The New York Yankees signed shortstop Troy Tulowitzki earlier today. In order to create a spot for him on the 40-man roster they designated reliever A.J. Cole for assignment. In the constant pursuit of “getting the pitching”, it begs the question: Should the Cincinnati Reds take a look at picking up A.J. Cole?
At one point in his career, A.J. Cole was one of the better prospects in all of baseball. He peaked as #30 on the Baseball Prospectus list before 2015. But he’s had his share of struggles over the last three seasons in the Major Leagues. In 2015 he only threw 9.1 innings, but the next year he saw action for eight starts and posted a 5.17 ERA. The good news was he missed a lot of bats, and his walk rate wasn’t bad. But he gave up tons of home runs, too.
The 2017 season was better, at least on the surface. He made eight starts and three more relief appearances, and posted a 3.81 ERA in 52.0 innings for Washington. But his walk rate exploded into the “very bad” territory, and his strikeouts dropped off big time. His home run rate dropped, but was still quite high. He got pretty lucky to post a low ERA that year based on his peripherals.
And then 2018 happened. With the Nationals in April he posted an ERA of 13.06 in 10.1 innings with SIX home runs allowed, six walks, and 10 strikeouts. He was sold to the Yankees before the month was over. He was much better with the Yankees. His walk rate dropped, though it was still a tad higher than you would like it to be at 9.5%. But his strikeout rate went through the roof. In his 38.0 innings with New York he struck out 49 batters – good for a strikeout rate of 29.2%. That would have easily been the best on the Cincinnati Reds. Only Raisel Iglesias topped the 27% mark, coming in at 27.5%. The lowered walks and rise in strikeouts helped him post a 4.26 ERA with New York.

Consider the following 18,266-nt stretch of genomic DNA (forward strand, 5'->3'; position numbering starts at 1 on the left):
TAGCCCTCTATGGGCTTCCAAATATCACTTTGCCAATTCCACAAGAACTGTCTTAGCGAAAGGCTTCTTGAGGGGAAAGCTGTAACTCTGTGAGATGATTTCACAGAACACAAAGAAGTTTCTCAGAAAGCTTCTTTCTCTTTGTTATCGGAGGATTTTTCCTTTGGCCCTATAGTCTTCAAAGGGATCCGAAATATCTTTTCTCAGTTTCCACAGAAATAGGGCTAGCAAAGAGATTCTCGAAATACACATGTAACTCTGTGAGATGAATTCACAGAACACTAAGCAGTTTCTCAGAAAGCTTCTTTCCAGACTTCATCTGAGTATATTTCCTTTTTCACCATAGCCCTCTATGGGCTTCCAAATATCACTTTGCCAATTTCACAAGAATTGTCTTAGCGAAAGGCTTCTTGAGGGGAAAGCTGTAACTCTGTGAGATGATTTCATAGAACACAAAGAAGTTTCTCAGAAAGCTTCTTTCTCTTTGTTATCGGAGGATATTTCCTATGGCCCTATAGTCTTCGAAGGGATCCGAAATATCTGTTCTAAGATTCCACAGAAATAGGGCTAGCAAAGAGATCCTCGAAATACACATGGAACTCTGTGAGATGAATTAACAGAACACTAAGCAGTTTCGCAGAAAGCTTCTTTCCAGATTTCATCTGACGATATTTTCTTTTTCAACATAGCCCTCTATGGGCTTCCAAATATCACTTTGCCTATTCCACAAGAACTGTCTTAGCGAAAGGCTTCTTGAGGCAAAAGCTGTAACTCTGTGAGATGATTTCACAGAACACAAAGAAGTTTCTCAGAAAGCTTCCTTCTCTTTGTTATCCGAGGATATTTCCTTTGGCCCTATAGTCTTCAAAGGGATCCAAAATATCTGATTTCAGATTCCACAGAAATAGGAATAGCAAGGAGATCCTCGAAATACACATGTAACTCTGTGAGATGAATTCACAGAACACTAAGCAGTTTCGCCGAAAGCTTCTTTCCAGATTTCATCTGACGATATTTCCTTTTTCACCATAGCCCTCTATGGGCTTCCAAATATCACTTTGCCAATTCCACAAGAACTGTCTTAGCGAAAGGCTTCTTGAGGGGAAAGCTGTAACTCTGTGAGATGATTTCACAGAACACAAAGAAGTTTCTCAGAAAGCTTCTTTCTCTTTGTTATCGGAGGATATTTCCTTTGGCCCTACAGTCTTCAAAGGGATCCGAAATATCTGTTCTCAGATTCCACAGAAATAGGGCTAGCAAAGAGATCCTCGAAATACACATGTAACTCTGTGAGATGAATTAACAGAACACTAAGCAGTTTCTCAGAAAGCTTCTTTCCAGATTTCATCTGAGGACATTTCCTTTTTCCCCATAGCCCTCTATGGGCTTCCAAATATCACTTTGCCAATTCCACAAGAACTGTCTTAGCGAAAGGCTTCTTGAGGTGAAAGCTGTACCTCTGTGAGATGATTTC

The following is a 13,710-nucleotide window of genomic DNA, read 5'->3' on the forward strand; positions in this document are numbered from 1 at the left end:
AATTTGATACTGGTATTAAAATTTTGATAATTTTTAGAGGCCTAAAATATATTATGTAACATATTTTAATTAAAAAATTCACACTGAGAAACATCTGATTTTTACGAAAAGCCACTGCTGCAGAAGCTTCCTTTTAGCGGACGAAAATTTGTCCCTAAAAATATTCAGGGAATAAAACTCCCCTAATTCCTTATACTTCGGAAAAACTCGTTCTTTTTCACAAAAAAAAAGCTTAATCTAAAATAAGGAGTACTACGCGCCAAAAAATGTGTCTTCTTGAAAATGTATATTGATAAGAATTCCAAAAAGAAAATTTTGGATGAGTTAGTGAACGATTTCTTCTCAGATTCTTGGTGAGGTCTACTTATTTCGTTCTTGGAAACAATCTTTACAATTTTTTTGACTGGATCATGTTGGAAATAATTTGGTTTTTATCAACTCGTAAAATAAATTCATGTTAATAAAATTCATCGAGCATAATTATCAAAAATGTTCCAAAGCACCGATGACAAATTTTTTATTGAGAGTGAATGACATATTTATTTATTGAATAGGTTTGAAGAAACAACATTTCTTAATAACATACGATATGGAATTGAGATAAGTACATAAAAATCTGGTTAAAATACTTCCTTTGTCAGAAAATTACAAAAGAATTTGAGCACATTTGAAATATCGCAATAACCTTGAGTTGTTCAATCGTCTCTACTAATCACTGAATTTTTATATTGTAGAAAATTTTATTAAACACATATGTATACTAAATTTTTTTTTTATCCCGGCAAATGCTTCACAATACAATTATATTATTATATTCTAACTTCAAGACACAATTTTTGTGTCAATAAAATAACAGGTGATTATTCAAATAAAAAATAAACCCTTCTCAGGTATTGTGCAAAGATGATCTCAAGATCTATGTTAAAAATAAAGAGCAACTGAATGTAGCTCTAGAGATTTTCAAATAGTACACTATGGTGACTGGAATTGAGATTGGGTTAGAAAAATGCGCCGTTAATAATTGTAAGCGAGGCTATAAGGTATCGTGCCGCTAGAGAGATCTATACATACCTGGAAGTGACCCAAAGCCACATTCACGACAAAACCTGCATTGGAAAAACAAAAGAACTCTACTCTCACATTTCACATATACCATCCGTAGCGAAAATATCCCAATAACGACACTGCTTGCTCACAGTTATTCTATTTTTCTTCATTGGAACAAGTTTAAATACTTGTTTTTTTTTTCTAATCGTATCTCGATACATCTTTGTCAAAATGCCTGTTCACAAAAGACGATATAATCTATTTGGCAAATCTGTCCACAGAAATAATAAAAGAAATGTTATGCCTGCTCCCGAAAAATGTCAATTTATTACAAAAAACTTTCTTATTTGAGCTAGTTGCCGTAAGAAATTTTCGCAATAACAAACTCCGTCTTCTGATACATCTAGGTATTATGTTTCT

But, he still gave up a bunch of home runs. He allowed nine of them with the Yankees in just 38.0 innings. That is not ideal. There, however, could be a silver lining there, too. From the time that A.J. Cole joined the Yankees, until the time he didn’t pitch for three weeks in September before returning and getting absolutely shelled in two of his first three games back. In his 36.0 innings from April through September 3rd with the Yankees he posted an ERA of 3.00 with 14 walks, 47 strikeouts, and six home runs allowed. The home run rate was still high in that stretch, but not as high as the overall numbers were at seasons end, either.
There are plenty of things to like with A.J. Cole. He misses bats at an elite rate. He’s shown stretches where he’s been really good, even recently (see the above paragraph). His contract is under team control through the 2023 season. He’s not arbitration eligible until after the 2019 season – meaning he’s going to make less than $600,000 next year.
But, there are some concerns there, too. Overall last season he got lit up – posting a 6.14 ERA and giving up 15 homers in 48.1 innings. The home runs have always been a problem for him. And it’s not like Great American Ballpark helps suppress home runs, either. He’s also a pretty extreme fly ball pitcher, which probably doesn’t help the home runs (though Yankee Stadium is pretty home run friendly, too). His walk rate isn’t great, or even good.
Does it make sense to try and pick up A.J. Cole? The price to acquire him would be minimal given his performance. But there does seem to be a little bit of upside in there, too. Could it make sense to see how he does in spring training under new pitching coach Derek Johnson?